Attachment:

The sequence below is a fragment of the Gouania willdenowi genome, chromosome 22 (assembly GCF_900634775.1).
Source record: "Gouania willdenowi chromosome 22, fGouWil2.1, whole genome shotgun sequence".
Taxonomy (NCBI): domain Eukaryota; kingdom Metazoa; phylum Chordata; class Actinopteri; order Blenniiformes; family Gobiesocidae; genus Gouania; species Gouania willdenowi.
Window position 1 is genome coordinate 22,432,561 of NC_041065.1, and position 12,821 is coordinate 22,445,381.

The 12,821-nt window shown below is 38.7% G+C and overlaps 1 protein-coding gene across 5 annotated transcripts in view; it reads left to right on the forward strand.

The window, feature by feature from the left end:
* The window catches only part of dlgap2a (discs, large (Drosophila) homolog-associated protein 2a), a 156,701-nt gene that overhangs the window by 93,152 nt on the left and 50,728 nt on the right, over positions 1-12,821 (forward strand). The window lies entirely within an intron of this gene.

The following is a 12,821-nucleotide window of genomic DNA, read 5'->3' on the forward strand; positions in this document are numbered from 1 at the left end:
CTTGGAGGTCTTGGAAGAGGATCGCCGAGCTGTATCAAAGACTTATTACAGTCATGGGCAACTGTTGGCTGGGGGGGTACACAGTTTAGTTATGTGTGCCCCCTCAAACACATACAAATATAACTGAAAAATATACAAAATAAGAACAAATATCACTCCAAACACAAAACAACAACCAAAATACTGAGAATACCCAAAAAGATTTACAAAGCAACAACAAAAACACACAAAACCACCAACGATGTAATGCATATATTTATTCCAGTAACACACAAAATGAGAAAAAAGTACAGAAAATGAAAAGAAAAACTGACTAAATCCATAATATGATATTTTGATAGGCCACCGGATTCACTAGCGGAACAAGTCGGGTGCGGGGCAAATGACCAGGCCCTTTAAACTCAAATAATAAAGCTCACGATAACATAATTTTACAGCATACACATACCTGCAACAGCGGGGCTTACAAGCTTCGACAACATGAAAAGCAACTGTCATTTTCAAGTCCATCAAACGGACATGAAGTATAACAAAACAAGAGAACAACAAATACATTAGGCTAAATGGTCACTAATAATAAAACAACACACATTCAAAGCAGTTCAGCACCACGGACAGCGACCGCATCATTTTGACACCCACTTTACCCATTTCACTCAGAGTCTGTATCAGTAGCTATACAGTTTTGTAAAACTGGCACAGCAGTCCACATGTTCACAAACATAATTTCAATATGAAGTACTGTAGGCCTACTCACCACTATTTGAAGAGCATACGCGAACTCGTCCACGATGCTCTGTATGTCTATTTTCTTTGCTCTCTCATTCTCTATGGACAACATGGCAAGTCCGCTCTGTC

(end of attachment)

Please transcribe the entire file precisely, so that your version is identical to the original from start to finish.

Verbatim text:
The sequence below is a fragment of the Gouania willdenowi genome, chromosome 22 (assembly GCF_900634775.1).
Source record: "Gouania willdenowi chromosome 22, fGouWil2.1, whole genome shotgun sequence".
Taxonomy (NCBI): domain Eukaryota; kingdom Metazoa; phylum Chordata; class Actinopteri; order Blenniiformes; family Gobiesocidae; genus Gouania; species Gouania willdenowi.
Window position 1 is genome coordinate 22,432,561 of NC_041065.1, and position 12,821 is coordinate 22,445,381.

The 12,821-nt window shown below is 38.7% G+C and overlaps 1 protein-coding gene across 5 annotated transcripts in view; it reads left to right on the forward strand.

The window, feature by feature from the left end:
* The window catches only part of dlgap2a (discs, large (Drosophila) homolog-associated protein 2a), a 156,701-nt gene that overhangs the window by 93,152 nt on the left and 50,728 nt on the right, over positions 1-12,821 (forward strand). The window lies entirely within an intron of this gene.

The following is a 12,821-nucleotide window of genomic DNA, read 5'->3' on the forward strand; positions in this document are numbered from 1 at the left end:
CTTGGAGGTCTTGGAAGAGGATCGCCGAGCTGTATCAAAGACTTATTACAGTCATGGGCAACTGTTGGCTGGGGGGGTACACAGTTTAGTTATGTGTGCCCCCTCAAACACATACAAATATAACTGAAAAATATACAAAATAAGAACAAATATCACTCCAAACACAAAACAACAACCAAAATACTGAGAATACCCAAAAAGATTTACAAAGCAACAACAAAAACACACAAAACCACCAACGATGTAATGCATATATTTATTCCAGTAACACACAAAATGAGAAAAAAGTACAGAAAATGAAAAGAAAAACTGACTAAATCCATAATATGATATTTTGATAGGCCACCGGATTCACTAGCGGAACAAGTCGGGTGCGGGGCAAATGACCAGGCCCTTTAAACTCAAATAATAAAGCTCACGATAACATAATTTTACAGCATACACATACCTGCAACAGCGGGGCTTACAAGCTTCGACAACATGAAAAGCAACTGTCATTTTCAAGTCCATCAAACGGACATGAAGTATAACAAAACAAGAGAACAACAAATACATTAGGCTAAATGGTCACTAATAATAAAACAACACACATTCAAAGCAGTTCAGCACCACGGACAGCGACCGCATCATTTTGACACCCACTTTACCCATTTCACTCAGAGTCTGTATCAGTAGCTATACAGTTTTGTAAAACTGGCACAGCAGTCCACATGTTCACAAACATAATTTCAATATGAAGTACTGTAGGCCTACTCACCACTATTTGAAGAGCATACGCGAACTCGTCCACGATGCTCTGTATGTCTATTTTCTTTGCTCTCTCATTCTCTATGGACAACATGGCAAGTCCGCTCTGTC